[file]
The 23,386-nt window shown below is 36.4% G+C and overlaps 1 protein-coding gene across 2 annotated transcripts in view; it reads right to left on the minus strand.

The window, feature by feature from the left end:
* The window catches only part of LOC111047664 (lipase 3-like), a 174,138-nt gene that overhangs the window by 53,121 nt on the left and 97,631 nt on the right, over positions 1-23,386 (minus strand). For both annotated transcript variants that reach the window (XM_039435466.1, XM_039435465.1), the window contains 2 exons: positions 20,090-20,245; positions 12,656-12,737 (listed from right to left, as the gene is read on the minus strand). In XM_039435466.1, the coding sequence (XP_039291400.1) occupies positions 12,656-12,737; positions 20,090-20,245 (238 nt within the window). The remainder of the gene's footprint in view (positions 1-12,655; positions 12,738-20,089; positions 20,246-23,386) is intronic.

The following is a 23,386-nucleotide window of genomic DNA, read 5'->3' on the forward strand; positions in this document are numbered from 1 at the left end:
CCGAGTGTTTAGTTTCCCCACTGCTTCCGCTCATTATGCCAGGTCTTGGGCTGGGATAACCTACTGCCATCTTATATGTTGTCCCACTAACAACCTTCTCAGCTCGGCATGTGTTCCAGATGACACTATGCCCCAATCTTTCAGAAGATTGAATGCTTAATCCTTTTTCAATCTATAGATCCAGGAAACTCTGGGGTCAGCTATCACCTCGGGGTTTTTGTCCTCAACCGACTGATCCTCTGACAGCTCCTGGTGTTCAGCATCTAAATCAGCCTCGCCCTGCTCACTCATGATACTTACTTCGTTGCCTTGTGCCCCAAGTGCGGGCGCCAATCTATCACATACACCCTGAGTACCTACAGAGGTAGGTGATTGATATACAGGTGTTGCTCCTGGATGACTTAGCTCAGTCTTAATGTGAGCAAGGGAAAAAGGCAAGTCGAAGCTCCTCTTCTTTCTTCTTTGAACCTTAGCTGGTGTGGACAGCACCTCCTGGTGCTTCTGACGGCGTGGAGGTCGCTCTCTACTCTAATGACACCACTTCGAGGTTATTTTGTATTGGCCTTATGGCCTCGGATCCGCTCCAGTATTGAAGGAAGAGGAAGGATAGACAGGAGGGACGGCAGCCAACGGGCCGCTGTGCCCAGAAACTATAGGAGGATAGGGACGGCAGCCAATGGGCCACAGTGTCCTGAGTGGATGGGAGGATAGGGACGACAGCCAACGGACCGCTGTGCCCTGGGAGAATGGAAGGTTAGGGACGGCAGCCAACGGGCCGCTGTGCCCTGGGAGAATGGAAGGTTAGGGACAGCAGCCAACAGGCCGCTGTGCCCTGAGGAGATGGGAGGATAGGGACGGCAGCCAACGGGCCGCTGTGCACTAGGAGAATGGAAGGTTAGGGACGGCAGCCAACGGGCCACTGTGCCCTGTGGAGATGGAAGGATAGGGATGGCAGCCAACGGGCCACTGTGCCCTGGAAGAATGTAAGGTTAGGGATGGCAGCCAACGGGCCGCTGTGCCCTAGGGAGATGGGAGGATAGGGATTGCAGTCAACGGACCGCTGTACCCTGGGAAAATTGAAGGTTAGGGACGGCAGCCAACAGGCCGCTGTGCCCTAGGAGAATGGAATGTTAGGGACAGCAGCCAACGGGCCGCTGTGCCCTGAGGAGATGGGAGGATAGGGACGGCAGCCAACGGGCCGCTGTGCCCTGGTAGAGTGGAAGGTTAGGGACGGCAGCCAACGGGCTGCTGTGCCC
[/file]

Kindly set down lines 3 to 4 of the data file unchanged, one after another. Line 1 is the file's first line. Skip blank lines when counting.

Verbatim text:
* The window catches only part of LOC111047664 (lipase 3-like), a 174,138-nt gene that overhangs the window by 53,121 nt on the left and 97,631 nt on the right, over positions 1-23,386 (minus strand). For both annotated transcript variants that reach the window (XM_039435466.1, XM_039435465.1), the window contains 2 exons: positions 20,090-20,245; positions 12,656-12,737 (listed from right to left, as the gene is read on the minus strand). In XM_039435466.1, the coding sequence (XP_039291400.1) occupies positions 12,656-12,737; positions 20,090-20,245 (238 nt within the window). The remainder of the gene's footprint in view (positions 1-12,655; positions 12,738-20,089; positions 20,246-23,386) is intronic.

The following is a 23,386-nucleotide window of genomic DNA, read 5'->3' on the forward strand; positions in this document are numbered from 1 at the left end: